During the meeting with the difficult volunteer:

  • Respectfully explain the reasons your organization is dismissing the volunteer. Identify specific behaviors and also note any failed attempts at remedying the situation
  • Clearly describe how the volunteer’s behavior has failed to meet your organization’s expectations
  • Present a termination letter and ask the volunteer to sign it. Present them with a copy for their records
  • Ask the volunteer to return any of your organization’s property including uniforms, keys, badges, computers, etc

After the meeting, write a short report of the meeting for your internal records. You can also update their profile within your volunteer management software to reflect the date and reason for their termination.

Strategies for Preventing Difficulties with Volunteers

Prevention goes a long way in minimizing problematic behavior with volunteers. By implementing the following strategies, you can reduce potential difficulties and create a more cohesive and healthy volunteer program:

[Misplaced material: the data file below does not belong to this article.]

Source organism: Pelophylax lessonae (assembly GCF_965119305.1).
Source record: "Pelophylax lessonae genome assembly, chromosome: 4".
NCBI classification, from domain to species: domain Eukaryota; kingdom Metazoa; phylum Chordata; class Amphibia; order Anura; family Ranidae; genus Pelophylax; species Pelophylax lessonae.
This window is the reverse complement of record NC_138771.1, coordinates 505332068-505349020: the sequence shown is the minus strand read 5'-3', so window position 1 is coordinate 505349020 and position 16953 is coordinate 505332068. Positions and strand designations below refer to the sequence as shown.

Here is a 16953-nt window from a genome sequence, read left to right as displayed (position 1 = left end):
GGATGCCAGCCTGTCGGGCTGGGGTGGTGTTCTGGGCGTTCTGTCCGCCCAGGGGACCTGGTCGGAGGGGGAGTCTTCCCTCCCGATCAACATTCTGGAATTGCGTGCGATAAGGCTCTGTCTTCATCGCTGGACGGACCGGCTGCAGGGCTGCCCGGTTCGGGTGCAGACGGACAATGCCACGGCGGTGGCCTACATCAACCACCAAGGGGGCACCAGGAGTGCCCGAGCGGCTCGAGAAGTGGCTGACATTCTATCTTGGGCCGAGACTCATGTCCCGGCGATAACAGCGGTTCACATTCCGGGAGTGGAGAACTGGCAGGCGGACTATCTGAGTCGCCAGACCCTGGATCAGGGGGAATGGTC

• Write a Volunteer Handbook. Volunteer handbooks prepare volunteers for their roles, and can help reduce confusion around duties and responsibilities. Share your volunteer handbook during volunteer orientation so your volunteer has everything they need to be successful from the very beginning.
  • Implement a Volunteer Code of Ethics. Have volunteers read and sign a Volunteer Code of Ethics during onboarding. A code of ethics outlines your organization’s expectations of volunteer conduct while performing their duties. It can help remove ambiguity from the volunteer experience, and can also allow your organization to be more objective in disciplinary actions. 
  • Offer Robust Volunteer Training. Volunteer Training helps volunteers fulfill their volunteer roles successfully, confidently, and independently, and can prevent underperformance. Ongoing training may be necessary for volunteers who began working with your organization under a different program or administration, and are finding it difficult to adjust.
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Managing difficult volunteers is one of the most challenging aspects of volunteer leadership; however, it’s necessary to address these misalignments for the overall health of your volunteer program. With the right policies and procedures in place, you can transform these challenging situations into opportunities for program improvement within your organization.